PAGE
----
Actually you get multiple warnings due to sloppy initialization of a,b,c. Also, this is well known and affects the core library, e.g. <T>java.util.Arrays.asList(T...). If you pass any non-reifiable type for T, you get a warning (because the created array has a less precise type than the code pretends), and it's super ugly. It would be better if the author of this method got the warning, instead of emitting it at usage site, given that the method itself is safe, it doesn't expose the array to the user. –  Dimitris Andreou May 29 '10 at 8:34
    
You did not create a generic array here. The compiler created a (non-generic) array for you. –  newacct May 29 '10 at 23:57
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The main reason is due to the fact that arrays in Java are covariant.

There's a good overview here.

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I don't see how you could support "new T[5]" even with invariant arrays. –  Dimitris Andreou May 29 '10 at 8:19
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There surely must be a good way around it (maybe using reflection), because it seems to me that that's exactly what ArrayList.toArray(T[] a) does. I quote:

public <T> T[] toArray(T[] a)

Returns an array containing all of the elements in this list in the correct order; the runtime type of the returned array is that of the specified array. If the list fits in the specified array, it is returned therein. Otherwise, a new array is allocated with the runtime type of the specified array and the size of this list.

So one way around it would be to use this function i.e. create an ArrayList of the objects you want in the array, then use toArray(T[] a) to create the actual array. It wouldn't be speedy, but you didn't mention your requirements.

So does anyone know how toArray(T[] a) is implemented?

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2  
List.toArray(T[]) works because you are essentially giving it the component type T at runtime (you are giving it an instance of the desired array type, from which it can get the array class, and then, the component class T). With the actual component type at runtime, you can always create an array of that runtime type using Array.newInstance(). You'll find that mentioned in many question that ask how to create an array with a type unknown at compile time. But the OP was specifically asking why you can't use the new T[] syntax, which is a different question –  newacct Nov 23 '11 at 22:22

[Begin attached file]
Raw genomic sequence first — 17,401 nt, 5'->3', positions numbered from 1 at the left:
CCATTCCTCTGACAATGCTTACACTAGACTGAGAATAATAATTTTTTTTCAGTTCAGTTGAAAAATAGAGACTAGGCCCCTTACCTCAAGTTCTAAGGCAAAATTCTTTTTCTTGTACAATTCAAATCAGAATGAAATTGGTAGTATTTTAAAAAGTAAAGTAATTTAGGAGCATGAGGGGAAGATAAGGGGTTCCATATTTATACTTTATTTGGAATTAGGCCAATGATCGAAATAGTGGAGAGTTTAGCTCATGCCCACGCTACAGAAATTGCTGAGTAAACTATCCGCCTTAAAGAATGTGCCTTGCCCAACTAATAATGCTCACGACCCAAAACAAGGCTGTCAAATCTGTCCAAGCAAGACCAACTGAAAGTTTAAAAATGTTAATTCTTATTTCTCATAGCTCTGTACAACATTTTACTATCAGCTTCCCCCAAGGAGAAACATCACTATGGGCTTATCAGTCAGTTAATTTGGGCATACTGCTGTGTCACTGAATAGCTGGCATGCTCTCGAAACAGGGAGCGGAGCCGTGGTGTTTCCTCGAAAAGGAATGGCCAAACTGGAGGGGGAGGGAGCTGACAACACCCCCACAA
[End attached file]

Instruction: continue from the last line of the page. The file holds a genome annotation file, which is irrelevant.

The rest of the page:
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I know I'm a little late to the party here, but I figured I might be able to help any future googlers since none of these answers fixed my issue. Ferdi265's answer helped immensely though.

I'm trying to create my own Linked list, so the following code is what worked for me:

package myList;
import java.lang.reflect.Array;

public class MyList<TYPE>  {

    private Node<TYPE> header = null;

    public void clear() {   header = null;  }

    public void add(TYPE t) {   header = new Node<TYPE>(t,header);    }

    public TYPE get(int position) {  return getNode(position).getObject();  }

    @SuppressWarnings("unchecked")
    public TYPE[] toArray() {       
        TYPE[] result = (TYPE[])Array.newInstance(header.getObject().getClass(),size());        
        for(int i=0 ; i<size() ; i++)   result[i] = get(i); 
        return result;
    }


    public int size(){
         int i = 0;   
         Node<TYPE> current = header;
         while(current != null) {   
           current = current.getNext();
           i++;
        }
        return i;
    }  

In the toArray() method lies the way to create an array of a generic type for me:

TYPE[] result = (TYPE[])Array.newInstance(header.getObject().getClass(),size());    
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Despite Java arrays are considered like Collections in practice, in theory they are of type java.lang.Object, that's why they don't have generics.

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1  
Collections are java.lang.Object too :) –  Dimitris Andreou May 29 '10 at 8:23
    
java.sun.com/docs/books/jls/second_edition/html/arrays.doc.html . Here says "The direct superclass of an array type is Object. Every array type implements the interfaces Cloneable and java.io.Serializable". In the other hand, a List, Vector, ArrayList and the rest of collections (which DO have generics) extend from a class Collection. i.e. = public interface List<E> extends Collection<E> a List is a Collection (which is an Object too, but it's not its direct superclass) and an array is an Object. –  pabiagioli May 31 '10 at 15:04
    
There's the Map interface too. but it's not a true collection. Here's the reference: java.sun.com/docs/books/tutorial/collections/interfaces/… –  pabiagioli May 31 '10 at 15:05